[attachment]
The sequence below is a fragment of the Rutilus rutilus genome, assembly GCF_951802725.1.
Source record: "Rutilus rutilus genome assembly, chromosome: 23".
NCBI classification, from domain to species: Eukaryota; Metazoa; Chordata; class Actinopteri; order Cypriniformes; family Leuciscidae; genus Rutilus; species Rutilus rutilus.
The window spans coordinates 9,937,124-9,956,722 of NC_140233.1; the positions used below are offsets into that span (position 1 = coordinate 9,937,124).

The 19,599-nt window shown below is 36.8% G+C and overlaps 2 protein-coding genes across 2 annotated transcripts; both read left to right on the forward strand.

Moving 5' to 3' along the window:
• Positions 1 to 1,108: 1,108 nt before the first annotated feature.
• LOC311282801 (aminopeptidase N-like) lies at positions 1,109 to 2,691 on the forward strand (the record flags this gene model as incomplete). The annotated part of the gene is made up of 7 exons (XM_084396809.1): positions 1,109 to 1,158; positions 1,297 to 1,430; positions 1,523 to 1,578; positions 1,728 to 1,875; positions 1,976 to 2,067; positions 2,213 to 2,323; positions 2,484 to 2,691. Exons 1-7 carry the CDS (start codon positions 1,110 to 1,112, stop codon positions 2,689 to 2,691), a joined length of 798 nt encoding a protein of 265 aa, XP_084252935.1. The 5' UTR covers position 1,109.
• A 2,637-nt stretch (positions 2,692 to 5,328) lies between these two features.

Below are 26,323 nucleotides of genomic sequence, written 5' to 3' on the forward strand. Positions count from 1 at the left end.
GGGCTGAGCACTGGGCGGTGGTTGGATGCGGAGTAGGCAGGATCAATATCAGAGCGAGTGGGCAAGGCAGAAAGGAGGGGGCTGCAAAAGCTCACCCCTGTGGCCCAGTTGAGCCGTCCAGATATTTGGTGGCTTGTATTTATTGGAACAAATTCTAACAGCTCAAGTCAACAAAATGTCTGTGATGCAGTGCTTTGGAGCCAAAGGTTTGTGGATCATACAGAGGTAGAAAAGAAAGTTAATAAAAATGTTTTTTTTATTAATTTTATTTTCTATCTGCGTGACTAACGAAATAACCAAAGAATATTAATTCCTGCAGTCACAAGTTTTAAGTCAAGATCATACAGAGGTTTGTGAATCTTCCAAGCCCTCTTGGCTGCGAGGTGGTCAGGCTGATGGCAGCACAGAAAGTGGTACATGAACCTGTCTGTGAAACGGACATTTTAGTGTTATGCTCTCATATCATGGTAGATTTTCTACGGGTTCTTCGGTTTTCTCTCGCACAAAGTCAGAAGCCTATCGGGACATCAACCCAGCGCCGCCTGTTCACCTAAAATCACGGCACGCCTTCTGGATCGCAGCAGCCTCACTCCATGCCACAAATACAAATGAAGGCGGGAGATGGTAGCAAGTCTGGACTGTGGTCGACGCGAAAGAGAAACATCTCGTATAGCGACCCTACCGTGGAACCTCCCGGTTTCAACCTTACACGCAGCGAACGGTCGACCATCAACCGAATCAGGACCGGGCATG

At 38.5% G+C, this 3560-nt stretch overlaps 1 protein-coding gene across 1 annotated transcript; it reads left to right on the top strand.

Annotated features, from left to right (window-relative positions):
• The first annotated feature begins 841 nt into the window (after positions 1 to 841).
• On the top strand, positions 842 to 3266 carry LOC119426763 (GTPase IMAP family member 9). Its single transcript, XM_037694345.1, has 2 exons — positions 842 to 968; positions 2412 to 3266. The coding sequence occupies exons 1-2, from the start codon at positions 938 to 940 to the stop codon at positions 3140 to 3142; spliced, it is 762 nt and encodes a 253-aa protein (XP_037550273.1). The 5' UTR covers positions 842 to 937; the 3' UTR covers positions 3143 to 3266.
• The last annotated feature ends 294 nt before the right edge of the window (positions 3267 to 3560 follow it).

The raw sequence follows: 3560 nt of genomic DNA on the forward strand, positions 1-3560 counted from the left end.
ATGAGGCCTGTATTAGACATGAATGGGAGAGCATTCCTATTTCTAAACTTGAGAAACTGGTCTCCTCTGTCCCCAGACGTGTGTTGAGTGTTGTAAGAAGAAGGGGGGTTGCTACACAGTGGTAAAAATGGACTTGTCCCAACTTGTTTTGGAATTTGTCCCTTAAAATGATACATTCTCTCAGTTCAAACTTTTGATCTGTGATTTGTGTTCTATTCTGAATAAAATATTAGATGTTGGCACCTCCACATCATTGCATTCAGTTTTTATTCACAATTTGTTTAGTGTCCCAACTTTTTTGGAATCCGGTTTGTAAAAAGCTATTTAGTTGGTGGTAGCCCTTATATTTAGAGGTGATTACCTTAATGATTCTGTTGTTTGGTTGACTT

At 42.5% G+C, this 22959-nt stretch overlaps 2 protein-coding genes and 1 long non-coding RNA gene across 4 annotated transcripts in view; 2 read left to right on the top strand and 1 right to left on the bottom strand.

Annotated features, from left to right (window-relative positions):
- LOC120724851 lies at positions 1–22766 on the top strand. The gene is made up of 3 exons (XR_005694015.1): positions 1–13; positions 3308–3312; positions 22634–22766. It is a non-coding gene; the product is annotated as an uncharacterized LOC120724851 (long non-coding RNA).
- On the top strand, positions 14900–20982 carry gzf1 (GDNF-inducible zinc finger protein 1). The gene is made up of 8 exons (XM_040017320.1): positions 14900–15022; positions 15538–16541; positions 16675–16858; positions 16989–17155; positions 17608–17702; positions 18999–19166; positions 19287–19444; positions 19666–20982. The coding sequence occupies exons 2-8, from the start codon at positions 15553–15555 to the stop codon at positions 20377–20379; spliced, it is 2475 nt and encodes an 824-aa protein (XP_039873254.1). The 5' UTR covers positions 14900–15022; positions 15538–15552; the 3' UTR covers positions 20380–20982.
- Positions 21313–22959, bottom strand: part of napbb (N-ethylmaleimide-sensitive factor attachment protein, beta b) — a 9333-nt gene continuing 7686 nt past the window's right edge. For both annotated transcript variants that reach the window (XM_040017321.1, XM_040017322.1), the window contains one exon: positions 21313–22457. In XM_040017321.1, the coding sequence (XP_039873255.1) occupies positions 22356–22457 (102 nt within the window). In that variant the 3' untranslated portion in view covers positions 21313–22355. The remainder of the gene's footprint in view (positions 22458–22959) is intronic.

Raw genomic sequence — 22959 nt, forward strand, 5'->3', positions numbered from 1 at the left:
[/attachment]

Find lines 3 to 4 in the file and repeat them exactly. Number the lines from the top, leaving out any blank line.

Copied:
NCBI classification, from domain to species: Eukaryota; Metazoa; Chordata; class Actinopteri; order Cypriniformes; family Leuciscidae; genus Rutilus; species Rutilus rutilus.
The window spans coordinates 9,937,124-9,956,722 of NC_140233.1; the positions used below are offsets into that span (position 1 = coordinate 9,937,124).